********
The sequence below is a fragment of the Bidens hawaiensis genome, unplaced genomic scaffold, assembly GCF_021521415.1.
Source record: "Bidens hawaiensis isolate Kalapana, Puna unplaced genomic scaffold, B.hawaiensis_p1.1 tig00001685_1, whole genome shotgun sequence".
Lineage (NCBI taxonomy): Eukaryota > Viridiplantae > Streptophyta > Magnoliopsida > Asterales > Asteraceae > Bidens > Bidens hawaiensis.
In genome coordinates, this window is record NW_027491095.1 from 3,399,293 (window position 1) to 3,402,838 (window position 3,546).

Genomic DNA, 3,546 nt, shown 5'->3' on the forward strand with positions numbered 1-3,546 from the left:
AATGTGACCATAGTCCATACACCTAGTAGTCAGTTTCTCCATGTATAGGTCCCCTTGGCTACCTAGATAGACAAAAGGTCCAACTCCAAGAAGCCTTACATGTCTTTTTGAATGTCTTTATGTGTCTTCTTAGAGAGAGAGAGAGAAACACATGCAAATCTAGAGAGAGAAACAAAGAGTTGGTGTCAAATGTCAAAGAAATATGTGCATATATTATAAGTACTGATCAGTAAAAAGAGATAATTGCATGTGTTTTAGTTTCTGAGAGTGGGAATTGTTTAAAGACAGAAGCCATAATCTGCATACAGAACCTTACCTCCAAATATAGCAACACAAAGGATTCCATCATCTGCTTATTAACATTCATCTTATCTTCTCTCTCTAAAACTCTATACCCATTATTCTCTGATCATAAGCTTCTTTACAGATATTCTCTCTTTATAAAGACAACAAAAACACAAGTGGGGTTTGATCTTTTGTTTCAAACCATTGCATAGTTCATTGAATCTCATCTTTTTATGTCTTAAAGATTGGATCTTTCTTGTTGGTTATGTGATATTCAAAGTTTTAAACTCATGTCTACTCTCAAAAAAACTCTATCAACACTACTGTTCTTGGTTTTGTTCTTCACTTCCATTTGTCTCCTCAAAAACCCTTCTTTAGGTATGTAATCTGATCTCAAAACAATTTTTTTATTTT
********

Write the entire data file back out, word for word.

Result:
The sequence below is a fragment of the Bidens hawaiensis genome, unplaced genomic scaffold, assembly GCF_021521415.1.
Source record: "Bidens hawaiensis isolate Kalapana, Puna unplaced genomic scaffold, B.hawaiensis_p1.1 tig00001685_1, whole genome shotgun sequence".
Lineage (NCBI taxonomy): Eukaryota > Viridiplantae > Streptophyta > Magnoliopsida > Asterales > Asteraceae > Bidens > Bidens hawaiensis.
In genome coordinates, this window is record NW_027491095.1 from 3,399,293 (window position 1) to 3,402,838 (window position 3,546).

Genomic DNA, 3,546 nt, shown 5'->3' on the forward strand with positions numbered 1-3,546 from the left:
AATGTGACCATAGTCCATACACCTAGTAGTCAGTTTCTCCATGTATAGGTCCCCTTGGCTACCTAGATAGACAAAAGGTCCAACTCCAAGAAGCCTTACATGTCTTTTTGAATGTCTTTATGTGTCTTCTTAGAGAGAGAGAGAGAAACACATGCAAATCTAGAGAGAGAAACAAAGAGTTGGTGTCAAATGTCAAAGAAATATGTGCATATATTATAAGTACTGATCAGTAAAAAGAGATAATTGCATGTGTTTTAGTTTCTGAGAGTGGGAATTGTTTAAAGACAGAAGCCATAATCTGCATACAGAACCTTACCTCCAAATATAGCAACACAAAGGATTCCATCATCTGCTTATTAACATTCATCTTATCTTCTCTCTCTAAAACTCTATACCCATTATTCTCTGATCATAAGCTTCTTTACAGATATTCTCTCTTTATAAAGACAACAAAAACACAAGTGGGGTTTGATCTTTTGTTTCAAACCATTGCATAGTTCATTGAATCTCATCTTTTTATGTCTTAAAGATTGGATCTTTCTTGTTGGTTATGTGATATTCAAAGTTTTAAACTCATGTCTACTCTCAAAAAAACTCTATCAACACTACTGTTCTTGGTTTTGTTCTTCACTTCCATTTGTCTCCTCAAAAACCCTTCTTTAGGTATGTAATCTGATCTCAAAACAATTTTTTTATTTT